Nutrition tips for pregnant women with type 1 or 2 diabetes

If you’re pregnant and have diabetes, including some foods and limiting others can help control your blood sugar levels.

Pregnancy is an exciting and demanding phase for every woman as the body goes through many changes during this period. It is advisable to prepare your body for this change. Preconception health focuses on what you can do before and between pregnancies to increase your chances of having a healthy baby, and it becomes more important if you have type 1 or type 2 diabetes.

“It is important to see your doctor and a certified nutritionist if you are planning to become pregnant and you have type 1 or type 2 diabetes. They can help you manage your blood sugar levels and develop a diet plan with the right nutrients … and fits your lifestyle. By planning your meals and eating at the same time each day, you can prevent too high or too low blood sugar,” says Dr. Preety Aggarwal, medical director for gynecology and obstetrics at Motherhood Hospital, Gurugram.

However, keep in mind that “eating for two” doesn’t mean eating twice as much. Dr. Preety

claims, “When you’re pregnant, your daily calorie needs only increase by about 300. Instead of simply eating more, focus on getting more nutritious foods.”

The expert also explains why it is important to regulate the blood sugar level of pregnant women and how to do it.

Why should pregnant women control their blood sugar levels?

Dr Preety says:

High glucose levels when planning a pregnancy and early in pregnancy increase the risk of miscarriage and birth defects. High blood glucose levels during the second half of pregnancy and just before delivery can cause the baby to grow larger and heavier than normal, increasing the chances of problems during vaginal delivery and therefore a caesarean section may be necessary.

Diabetic patients are more likely to have pregnancy-induced hypertension and an excessive amount of amniotic fluid in the second part of pregnancy. The risk of stillbirth may also increase in late pregnancy when blood glucose levels are high.

A holistic approach can be taken to maintain optimal blood sugar levels. This includes a nutritious diet, controlling portion size, exercise, and making sure you take your supplements and medications on time.

Nutrition tips for pregnant women with type 1 or 2 diabetes

If you’re pregnant and have diabetes, including some foods and limiting others can help control your blood sugar levels. Dr. Preety tells you what to eat and what to skip.

What to eat?

Make sure you’re getting the right balance of nutrients by including;

  • Variety of vegetables
  • Whole grain
  • Fresh seasonal fruit
  • Low-fat dairy
  • Lean meat and fish
  • Healthy fats

However, you also need a strategy to control blood sugar throughout the day by sticking to the portion size of your meals and small frequent meals.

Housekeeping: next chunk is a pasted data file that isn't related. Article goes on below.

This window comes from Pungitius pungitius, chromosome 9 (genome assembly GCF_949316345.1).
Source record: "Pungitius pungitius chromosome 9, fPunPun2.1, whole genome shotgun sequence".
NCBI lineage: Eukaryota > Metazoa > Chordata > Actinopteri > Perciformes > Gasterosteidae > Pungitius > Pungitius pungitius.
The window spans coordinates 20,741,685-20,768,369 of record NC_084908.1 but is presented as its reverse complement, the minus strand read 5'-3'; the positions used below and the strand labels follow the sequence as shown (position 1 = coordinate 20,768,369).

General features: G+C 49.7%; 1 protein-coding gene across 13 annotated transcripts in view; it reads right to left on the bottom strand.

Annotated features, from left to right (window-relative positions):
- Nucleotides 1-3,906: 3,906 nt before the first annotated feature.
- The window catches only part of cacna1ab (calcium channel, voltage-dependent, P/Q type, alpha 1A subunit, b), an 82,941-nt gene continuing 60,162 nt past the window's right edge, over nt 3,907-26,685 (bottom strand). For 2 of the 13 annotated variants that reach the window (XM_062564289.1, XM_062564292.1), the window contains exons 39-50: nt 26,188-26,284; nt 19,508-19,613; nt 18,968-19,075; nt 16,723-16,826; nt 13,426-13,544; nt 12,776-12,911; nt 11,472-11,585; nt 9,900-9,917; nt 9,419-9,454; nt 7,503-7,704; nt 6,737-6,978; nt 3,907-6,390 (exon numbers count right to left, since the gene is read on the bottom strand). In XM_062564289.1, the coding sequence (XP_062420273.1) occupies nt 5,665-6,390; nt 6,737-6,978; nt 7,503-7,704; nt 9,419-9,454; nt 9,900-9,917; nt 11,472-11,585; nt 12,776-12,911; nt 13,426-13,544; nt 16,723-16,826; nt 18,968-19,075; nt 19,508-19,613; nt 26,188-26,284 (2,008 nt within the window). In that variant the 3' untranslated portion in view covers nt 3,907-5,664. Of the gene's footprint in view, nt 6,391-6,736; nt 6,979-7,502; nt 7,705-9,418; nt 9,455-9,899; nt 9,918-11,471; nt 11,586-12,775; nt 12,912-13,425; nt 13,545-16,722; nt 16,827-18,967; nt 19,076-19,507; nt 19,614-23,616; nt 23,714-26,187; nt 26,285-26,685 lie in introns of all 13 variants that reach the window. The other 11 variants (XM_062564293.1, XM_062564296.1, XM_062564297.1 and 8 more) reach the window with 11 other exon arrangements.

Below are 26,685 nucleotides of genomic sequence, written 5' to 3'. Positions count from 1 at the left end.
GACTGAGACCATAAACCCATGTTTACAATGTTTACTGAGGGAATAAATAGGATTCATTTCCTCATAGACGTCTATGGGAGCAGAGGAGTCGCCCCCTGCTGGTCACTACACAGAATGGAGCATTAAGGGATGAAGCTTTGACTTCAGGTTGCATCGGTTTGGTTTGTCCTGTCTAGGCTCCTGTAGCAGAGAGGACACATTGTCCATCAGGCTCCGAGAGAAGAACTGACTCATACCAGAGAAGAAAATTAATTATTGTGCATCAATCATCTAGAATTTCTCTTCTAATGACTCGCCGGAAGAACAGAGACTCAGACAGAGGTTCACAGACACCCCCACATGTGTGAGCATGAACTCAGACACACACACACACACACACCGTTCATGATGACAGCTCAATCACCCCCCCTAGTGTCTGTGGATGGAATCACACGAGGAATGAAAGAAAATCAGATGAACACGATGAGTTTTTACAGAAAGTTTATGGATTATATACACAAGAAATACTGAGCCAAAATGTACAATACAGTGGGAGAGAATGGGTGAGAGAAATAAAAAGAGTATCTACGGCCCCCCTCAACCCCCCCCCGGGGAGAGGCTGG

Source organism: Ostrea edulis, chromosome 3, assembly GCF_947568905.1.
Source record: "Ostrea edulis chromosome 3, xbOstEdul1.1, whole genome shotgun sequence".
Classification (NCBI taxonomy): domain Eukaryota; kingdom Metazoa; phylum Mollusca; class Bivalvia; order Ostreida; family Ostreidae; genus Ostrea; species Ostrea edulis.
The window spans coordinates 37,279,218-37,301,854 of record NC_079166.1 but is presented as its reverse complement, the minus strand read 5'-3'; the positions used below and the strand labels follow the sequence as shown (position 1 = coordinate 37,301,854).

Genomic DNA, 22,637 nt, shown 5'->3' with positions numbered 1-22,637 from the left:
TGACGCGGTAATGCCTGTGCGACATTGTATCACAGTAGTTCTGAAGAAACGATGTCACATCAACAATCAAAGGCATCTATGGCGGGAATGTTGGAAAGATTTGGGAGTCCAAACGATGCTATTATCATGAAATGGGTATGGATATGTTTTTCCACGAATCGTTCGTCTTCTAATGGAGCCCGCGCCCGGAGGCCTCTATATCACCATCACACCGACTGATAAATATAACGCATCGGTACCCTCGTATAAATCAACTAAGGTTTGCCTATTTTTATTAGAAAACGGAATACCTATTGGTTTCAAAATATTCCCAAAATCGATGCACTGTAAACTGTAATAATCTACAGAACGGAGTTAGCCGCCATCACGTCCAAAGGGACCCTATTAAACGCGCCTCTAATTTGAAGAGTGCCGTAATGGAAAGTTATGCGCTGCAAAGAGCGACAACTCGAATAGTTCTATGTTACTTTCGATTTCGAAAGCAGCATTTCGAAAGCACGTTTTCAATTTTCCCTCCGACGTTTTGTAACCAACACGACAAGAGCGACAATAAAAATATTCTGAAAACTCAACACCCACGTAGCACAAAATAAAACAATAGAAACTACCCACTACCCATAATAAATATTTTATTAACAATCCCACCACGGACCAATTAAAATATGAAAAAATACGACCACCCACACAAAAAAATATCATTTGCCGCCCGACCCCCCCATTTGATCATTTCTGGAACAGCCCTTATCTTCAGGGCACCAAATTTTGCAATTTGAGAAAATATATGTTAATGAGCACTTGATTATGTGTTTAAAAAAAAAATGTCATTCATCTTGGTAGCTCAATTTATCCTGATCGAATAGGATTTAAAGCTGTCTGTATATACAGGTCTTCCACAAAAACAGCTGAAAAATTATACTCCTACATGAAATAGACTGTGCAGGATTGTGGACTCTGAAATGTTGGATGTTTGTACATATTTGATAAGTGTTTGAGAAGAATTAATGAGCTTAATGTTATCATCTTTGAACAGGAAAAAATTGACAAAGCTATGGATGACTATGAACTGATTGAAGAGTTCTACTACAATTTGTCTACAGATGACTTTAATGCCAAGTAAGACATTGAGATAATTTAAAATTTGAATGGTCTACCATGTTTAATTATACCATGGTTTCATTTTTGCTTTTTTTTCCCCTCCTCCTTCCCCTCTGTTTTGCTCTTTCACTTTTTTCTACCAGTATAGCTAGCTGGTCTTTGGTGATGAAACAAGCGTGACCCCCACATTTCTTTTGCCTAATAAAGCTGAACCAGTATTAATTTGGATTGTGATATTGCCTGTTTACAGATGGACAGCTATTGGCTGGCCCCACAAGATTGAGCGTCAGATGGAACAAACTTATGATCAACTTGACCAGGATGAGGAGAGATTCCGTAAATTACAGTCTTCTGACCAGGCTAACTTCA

Following a regular schedule of three meals and three snacks is a solid strategy. Be sure to get at least one serving of protein and one serving of carbohydrates and plenty of vegetables at each meal. Plus, make sure you’re getting the nutrients every pregnant woman needs, such as: folic acid, iron, vitamin D, and calcium.

Skip what?

  • Avoid alcohol and tobacco in any form as it increases the chances of miscarriage and fetal alcohol syndrome
  • Avoid semi-cooked meat or raw or semi-cooked vegetables
  • Do not use unpasteurized dairy products, juices and soft cheeses.
  • Do not drink more than 200 milligrams of caffeine per day
  • Reduce the intake of sweets and desserts, as this causes a spike in blood sugar
  • It is better to avoid artificial sweeteners during pregnancy

Measures to regulate blood sugar levels during pregnancy

To control blood glucose during pregnancy, people with type 2 diabetes who are controlled with diet and/or oral medications usually need insulin. While a small percentage of people with type 2 diabetes can manage their condition during pregnancy while taking oral diabetes medications, the majority must switch to insulin therapy during this time.

As the body becomes increasingly resistant to insulin during pregnancy, most people with type 1 or type 2 diabetes will need more insulin during pregnancy, especially during the last third of pregnancy, ie around 26 to 40 weeks.

Regular contact with medical professionals is critical to controlling blood glucose levels and monitoring the health of both mother and baby. The healthcare provider may want to regularly evaluate the patient’s blood glucose levels and insulin doses.

Plus, exercise is a great way to control blood sugar and weight. Most people who exercised before pregnancy are able to do so again during pregnancy, but at a slightly slower pace. It is recommended to perform moderately intensive activities such as brisk walking. Those who have never exercised before can do so during pregnancy after consulting their doctor. As the pregnancy progresses or if difficulties arise, it may be necessary to adjust the exercise intensity, type and duration.

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Nutrition tips for pregnant women with type 1 or 2 diabetes

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